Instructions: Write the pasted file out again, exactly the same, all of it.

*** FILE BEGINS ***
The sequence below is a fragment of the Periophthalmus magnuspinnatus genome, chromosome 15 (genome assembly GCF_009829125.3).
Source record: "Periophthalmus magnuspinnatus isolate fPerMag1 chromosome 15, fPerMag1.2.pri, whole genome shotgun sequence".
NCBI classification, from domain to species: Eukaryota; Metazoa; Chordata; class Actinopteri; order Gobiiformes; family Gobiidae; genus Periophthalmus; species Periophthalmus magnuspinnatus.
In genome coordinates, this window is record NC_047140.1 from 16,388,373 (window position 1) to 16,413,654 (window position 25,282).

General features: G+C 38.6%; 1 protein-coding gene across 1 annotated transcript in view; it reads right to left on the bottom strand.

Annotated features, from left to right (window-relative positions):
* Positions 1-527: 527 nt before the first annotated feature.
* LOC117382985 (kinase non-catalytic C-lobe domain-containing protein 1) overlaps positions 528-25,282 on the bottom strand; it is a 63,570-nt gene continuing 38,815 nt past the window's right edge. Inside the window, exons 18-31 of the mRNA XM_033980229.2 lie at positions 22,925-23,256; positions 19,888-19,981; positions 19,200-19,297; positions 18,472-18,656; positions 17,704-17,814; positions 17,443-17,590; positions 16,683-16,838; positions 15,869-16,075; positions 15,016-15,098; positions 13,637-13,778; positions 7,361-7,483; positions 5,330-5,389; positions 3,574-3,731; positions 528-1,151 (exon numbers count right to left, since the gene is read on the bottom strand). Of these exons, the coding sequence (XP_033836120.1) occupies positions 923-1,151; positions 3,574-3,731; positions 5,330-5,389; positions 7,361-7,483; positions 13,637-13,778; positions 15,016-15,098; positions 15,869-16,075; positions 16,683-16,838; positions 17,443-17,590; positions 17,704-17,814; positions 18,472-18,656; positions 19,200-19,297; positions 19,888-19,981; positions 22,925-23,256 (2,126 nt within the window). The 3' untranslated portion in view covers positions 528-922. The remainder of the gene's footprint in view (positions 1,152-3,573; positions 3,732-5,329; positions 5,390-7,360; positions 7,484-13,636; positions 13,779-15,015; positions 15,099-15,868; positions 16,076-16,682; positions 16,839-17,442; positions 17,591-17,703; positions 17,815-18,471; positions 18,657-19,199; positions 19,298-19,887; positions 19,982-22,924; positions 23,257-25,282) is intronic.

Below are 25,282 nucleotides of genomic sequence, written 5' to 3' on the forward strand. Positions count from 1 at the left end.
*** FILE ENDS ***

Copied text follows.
The sequence below is a fragment of the Periophthalmus magnuspinnatus genome, chromosome 15 (genome assembly GCF_009829125.3).
Source record: "Periophthalmus magnuspinnatus isolate fPerMag1 chromosome 15, fPerMag1.2.pri, whole genome shotgun sequence".
NCBI classification, from domain to species: Eukaryota; Metazoa; Chordata; class Actinopteri; order Gobiiformes; family Gobiidae; genus Periophthalmus; species Periophthalmus magnuspinnatus.
In genome coordinates, this window is record NC_047140.1 from 16,388,373 (window position 1) to 16,413,654 (window position 25,282).

General features: G+C 38.6%; 1 protein-coding gene across 1 annotated transcript in view; it reads right to left on the bottom strand.

Annotated features, from left to right (window-relative positions):
* Positions 1-527: 527 nt before the first annotated feature.
* LOC117382985 (kinase non-catalytic C-lobe domain-containing protein 1) overlaps positions 528-25,282 on the bottom strand; it is a 63,570-nt gene continuing 38,815 nt past the window's right edge. Inside the window, exons 18-31 of the mRNA XM_033980229.2 lie at positions 22,925-23,256; positions 19,888-19,981; positions 19,200-19,297; positions 18,472-18,656; positions 17,704-17,814; positions 17,443-17,590; positions 16,683-16,838; positions 15,869-16,075; positions 15,016-15,098; positions 13,637-13,778; positions 7,361-7,483; positions 5,330-5,389; positions 3,574-3,731; positions 528-1,151 (exon numbers count right to left, since the gene is read on the bottom strand). Of these exons, the coding sequence (XP_033836120.1) occupies positions 923-1,151; positions 3,574-3,731; positions 5,330-5,389; positions 7,361-7,483; positions 13,637-13,778; positions 15,016-15,098; positions 15,869-16,075; positions 16,683-16,838; positions 17,443-17,590; positions 17,704-17,814; positions 18,472-18,656; positions 19,200-19,297; positions 19,888-19,981; positions 22,925-23,256 (2,126 nt within the window). The 3' untranslated portion in view covers positions 528-922. The remainder of the gene's footprint in view (positions 1,152-3,573; positions 3,732-5,329; positions 5,390-7,360; positions 7,484-13,636; positions 13,779-15,015; positions 15,099-15,868; positions 16,076-16,682; positions 16,839-17,442; positions 17,591-17,703; positions 17,815-18,471; positions 18,657-19,199; positions 19,298-19,887; positions 19,982-22,924; positions 23,257-25,282) is intronic.

Below are 25,282 nucleotides of genomic sequence, written 5' to 3' on the forward strand. Positions count from 1 at the left end.